I didn't even realize the extent of my ignorance pertaining to Afghanistan's political past until I went to Kabul. Like most Westerners, I had been inundated with images propelled by Western media portraying Taliban and burkas - oppressive symbols that would come to define Afghanistan in much of the Western psyche. But I discovered that the complexity of the Afghan situation and political history goes so much deeper. The Taliban, as oppressive as that regime was, was merely one of the many factors that have caused suffering and unrest in Afghanistan over the past 25 years. Thus, for one to even begin to understand the scope of Afghanistan's wounds, one must look beyond these erroneous, demarcating images of Western media and consider the duration of Afghanistan's political strife......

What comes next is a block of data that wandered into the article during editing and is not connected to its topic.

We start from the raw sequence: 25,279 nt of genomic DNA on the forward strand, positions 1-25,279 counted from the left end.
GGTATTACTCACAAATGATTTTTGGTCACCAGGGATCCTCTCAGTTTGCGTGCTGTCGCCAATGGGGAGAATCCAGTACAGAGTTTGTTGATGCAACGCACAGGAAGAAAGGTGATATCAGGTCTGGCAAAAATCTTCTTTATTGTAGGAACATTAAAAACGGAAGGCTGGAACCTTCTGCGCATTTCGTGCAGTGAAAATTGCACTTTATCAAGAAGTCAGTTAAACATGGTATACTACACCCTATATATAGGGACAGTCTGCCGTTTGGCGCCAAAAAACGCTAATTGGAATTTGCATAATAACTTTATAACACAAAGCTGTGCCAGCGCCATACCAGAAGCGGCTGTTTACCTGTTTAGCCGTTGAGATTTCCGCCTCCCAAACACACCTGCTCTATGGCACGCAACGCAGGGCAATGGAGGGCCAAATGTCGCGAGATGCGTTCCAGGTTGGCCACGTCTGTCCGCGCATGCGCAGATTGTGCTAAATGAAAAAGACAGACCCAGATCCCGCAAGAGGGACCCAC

The following chronology is published in My Forbidden Face - Growing up Under the Taliban: A Young Woman's Story written by a woman using the pen name Latifa written with the collaboration of Shekeba Hachemi: